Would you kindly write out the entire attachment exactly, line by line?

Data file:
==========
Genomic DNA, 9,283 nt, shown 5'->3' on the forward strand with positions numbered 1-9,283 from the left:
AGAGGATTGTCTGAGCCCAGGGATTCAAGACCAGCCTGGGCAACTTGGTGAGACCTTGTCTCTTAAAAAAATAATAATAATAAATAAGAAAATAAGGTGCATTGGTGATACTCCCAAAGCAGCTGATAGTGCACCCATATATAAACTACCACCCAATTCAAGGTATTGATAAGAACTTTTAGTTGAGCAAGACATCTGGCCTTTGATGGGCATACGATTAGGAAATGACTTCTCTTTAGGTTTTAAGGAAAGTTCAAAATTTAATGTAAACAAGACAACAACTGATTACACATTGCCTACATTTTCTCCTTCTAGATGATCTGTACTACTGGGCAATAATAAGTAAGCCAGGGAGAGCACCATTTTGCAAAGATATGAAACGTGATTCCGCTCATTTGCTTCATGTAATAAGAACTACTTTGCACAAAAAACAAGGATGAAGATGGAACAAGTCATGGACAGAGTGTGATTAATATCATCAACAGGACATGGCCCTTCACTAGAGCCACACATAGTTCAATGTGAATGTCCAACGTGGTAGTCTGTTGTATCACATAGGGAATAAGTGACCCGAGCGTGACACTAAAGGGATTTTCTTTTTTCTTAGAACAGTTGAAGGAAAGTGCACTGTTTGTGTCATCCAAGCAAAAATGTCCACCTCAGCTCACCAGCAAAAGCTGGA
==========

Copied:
Genomic DNA, 9,283 nt, shown 5'->3' on the forward strand with positions numbered 1-9,283 from the left:
AGAGGATTGTCTGAGCCCAGGGATTCAAGACCAGCCTGGGCAACTTGGTGAGACCTTGTCTCTTAAAAAAATAATAATAATAAATAAGAAAATAAGGTGCATTGGTGATACTCCCAAAGCAGCTGATAGTGCACCCATATATAAACTACCACCCAATTCAAGGTATTGATAAGAACTTTTAGTTGAGCAAGACATCTGGCCTTTGATGGGCATACGATTAGGAAATGACTTCTCTTTAGGTTTTAAGGAAAGTTCAAAATTTAATGTAAACAAGACAACAACTGATTACACATTGCCTACATTTTCTCCTTCTAGATGATCTGTACTACTGGGCAATAATAAGTAAGCCAGGGAGAGCACCATTTTGCAAAGATATGAAACGTGATTCCGCTCATTTGCTTCATGTAATAAGAACTACTTTGCACAAAAAACAAGGATGAAGATGGAACAAGTCATGGACAGAGTGTGATTAATATCATCAACAGGACATGGCCCTTCACTAGAGCCACACATAGTTCAATGTGAATGTCCAACGTGGTAGTCTGTTGTATCACATAGGGAATAAGTGACCCGAGCGTGACACTAAAGGGATTTTCTTTTTTCTTAGAACAGTTGAAGGAAAGTGCACTGTTTGTGTCATCCAAGCAAAAATGTCCACCTCAGCTCACCAGCAAAAGCTGGA